Media violence involves different kinds of mass communication that are related to using force and its consequences.
Researchers studying aggression and violence note the important role of the media in spreading these forms of behavior. This process refers to the legitimization of violence and the influence of the violence shown by the media on the level of aggressiveness among consumers, including children and youth. Hence, the media lead to emergence and spread of aggression in society.
Numerous studies of aggressive behavior were conducted by the Canadian psychologist Albert Bandura within the framework of socio-cognitive theories. His approach assumes that modeling influences “learning” mainly through acquiring symbolic images of a simulated activity, which is a prototype for appropriate or inappropriate behavior (Bandura, 1999). In his interpretation of the phenomenon of observational learning, Bandura proceeds from the assumption that people adopt aggressive behavior from family, communities/subcultures, and mass media (1983).
American psychologist George Gerbner from the University of Pennsylvania has studied the television broadcasting network of the United States since 1967. He has discovered that two out of every three television programs contain acts of violence defined by the author as acts of physical coercion which are followed by killing or beating (Gerbner, 2002). Thus, by the time the secondary school is over, the child has seen on TV about 8 thousand scenes with murders and 100 thousand other violent acts. In his work, he stresses the number of violent acts on television, which form in particular in children mental disorders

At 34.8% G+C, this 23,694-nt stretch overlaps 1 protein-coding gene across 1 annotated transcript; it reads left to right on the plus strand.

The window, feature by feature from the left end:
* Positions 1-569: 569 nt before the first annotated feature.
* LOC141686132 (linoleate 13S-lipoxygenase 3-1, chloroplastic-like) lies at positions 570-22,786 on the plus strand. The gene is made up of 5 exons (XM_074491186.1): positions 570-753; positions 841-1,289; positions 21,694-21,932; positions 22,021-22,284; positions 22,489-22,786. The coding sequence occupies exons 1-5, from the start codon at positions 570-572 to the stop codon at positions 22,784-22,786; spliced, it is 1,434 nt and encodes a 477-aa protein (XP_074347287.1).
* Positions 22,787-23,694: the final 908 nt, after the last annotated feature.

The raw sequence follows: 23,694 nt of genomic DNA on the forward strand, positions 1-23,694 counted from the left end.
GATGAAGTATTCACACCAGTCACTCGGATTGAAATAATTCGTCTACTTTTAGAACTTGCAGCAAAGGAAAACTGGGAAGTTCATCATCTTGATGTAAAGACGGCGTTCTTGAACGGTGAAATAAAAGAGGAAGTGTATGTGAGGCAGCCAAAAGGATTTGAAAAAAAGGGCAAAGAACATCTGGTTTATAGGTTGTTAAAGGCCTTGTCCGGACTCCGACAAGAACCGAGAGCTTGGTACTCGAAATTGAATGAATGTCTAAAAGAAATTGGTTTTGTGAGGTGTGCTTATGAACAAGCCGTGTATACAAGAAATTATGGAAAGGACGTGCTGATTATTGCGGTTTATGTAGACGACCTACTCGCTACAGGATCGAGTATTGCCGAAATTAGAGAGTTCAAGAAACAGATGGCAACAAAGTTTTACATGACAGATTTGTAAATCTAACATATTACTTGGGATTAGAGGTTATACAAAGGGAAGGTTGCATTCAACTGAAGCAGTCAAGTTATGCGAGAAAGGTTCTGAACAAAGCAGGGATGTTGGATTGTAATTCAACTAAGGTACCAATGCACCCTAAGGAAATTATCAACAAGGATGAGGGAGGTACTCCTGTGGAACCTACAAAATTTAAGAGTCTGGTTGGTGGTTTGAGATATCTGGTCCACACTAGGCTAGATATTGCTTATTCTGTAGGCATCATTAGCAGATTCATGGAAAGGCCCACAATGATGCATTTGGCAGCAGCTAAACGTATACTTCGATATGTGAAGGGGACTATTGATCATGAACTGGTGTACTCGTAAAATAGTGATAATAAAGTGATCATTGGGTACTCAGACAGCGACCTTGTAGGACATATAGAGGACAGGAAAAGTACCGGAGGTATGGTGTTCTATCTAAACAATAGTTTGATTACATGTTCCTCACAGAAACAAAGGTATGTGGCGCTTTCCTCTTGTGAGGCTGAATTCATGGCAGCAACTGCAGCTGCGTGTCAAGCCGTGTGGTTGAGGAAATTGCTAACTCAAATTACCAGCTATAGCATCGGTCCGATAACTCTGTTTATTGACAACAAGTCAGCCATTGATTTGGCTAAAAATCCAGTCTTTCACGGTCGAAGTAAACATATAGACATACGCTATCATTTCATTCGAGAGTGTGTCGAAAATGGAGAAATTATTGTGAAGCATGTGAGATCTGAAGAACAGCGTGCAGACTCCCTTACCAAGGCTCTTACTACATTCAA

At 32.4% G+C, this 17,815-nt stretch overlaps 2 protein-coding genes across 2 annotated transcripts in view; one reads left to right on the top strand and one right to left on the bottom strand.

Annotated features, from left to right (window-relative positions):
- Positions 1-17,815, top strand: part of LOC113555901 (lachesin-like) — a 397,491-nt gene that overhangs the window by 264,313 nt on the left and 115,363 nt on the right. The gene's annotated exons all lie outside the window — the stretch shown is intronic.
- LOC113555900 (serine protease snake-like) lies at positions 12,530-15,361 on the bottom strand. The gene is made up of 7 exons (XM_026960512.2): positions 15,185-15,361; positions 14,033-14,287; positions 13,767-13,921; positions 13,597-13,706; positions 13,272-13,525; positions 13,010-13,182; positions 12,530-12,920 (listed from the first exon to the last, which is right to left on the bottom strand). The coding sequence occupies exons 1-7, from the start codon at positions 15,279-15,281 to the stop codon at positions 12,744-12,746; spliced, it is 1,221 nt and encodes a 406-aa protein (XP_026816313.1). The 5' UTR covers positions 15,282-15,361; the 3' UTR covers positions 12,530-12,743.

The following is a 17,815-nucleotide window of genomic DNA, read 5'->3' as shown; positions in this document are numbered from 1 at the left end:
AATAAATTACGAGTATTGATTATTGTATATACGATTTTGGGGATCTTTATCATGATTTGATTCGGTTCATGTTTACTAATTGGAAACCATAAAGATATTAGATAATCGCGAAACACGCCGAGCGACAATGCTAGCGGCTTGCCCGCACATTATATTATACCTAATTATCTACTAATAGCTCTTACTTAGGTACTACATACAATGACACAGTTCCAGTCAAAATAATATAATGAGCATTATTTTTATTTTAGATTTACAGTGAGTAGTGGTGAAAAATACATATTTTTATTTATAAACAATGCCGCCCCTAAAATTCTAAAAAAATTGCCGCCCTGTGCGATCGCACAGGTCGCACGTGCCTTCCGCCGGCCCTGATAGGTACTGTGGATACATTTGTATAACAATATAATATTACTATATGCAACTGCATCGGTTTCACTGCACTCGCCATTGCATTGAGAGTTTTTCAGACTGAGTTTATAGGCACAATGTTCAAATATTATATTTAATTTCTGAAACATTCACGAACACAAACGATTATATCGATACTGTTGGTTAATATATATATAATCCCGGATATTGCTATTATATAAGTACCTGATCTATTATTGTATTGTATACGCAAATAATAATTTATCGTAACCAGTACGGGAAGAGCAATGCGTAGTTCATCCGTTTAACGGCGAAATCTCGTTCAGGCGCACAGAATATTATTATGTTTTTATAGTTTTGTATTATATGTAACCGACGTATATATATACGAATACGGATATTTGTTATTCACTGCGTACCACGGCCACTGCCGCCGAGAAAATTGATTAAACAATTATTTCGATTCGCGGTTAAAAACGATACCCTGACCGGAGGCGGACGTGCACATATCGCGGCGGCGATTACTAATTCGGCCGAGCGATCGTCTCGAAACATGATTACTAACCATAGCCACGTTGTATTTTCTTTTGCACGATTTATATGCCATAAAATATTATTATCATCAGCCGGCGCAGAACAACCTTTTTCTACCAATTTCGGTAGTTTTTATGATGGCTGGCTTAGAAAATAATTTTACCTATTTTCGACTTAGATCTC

Ronald Drabman and Margaret Thomas’ article discusses the subjects who have registered (by skin-galvanic reaction) a change in their emotional state while watching a video or a television program with elements of violence or an exciting volleyball championship. The research shows that both records equally cause emotional upsurge. During the second stage of the study, the subjects became observers of the real situation, which looked like an apparent confrontation implying a threat of physical violence for its participants (Thomas & Drabman, 2003). Based on the observers’ less emotional reaction, it has become clear that watching television programs that demonstrate force made these subjects less susceptible to instances of violence in “real” life.
The research article “The Effects of Viewing Physical and Relational Aggression in the Media: Evidence” (Coyne et al., 2008) shows that watching on TV one’s aggressive actions is directly related to the growth of aggressive behavior in society. Eliminating or at least minimizing the amount of aggressively-minded information in the media, society can save itself from many negative life factors.
Bandura, A. (1973). Aggression: A social learning analysis. Englewood Cliffs, NJ: Prentice-Hall.
Bandura, A. (1983). Psychological mechanisms of aggression. In R. G. Geen & E. Donnerstein (Eds.), Aggression: Theoretical and empirical reviews (pp. 1-40). New York, NY: Academic Press. Retrieved from http://www.policyscience.net/ws/bandura.pdf.
Coyne, S., Nelson, D., Lawton, F., Haslam, S., Rooney, L., & Titterington, L., Ogunlaja, L. (2008). The effects of viewing physical and relational aggression in the media: Evidence for a cross-over effect. Journal of Experimental Social Psychology, 44(6), 1551-1554. http://dx.doi.org/10.1016/j.jesp.2008.06.006
Gerbner, G. (2002). Communication and social environment. Scientific American, 227(3), 152-160. http://dx.doi.org/10.1038/scientificamerican0972-152
Thomas, M., & Drabman, R. (2003). Effects of television violence on expectations of other’s aggression. Personality and Social Psychology Bulletin, 4(1), 73-76. http://dx.doi.org/10.1177/014616727800400115.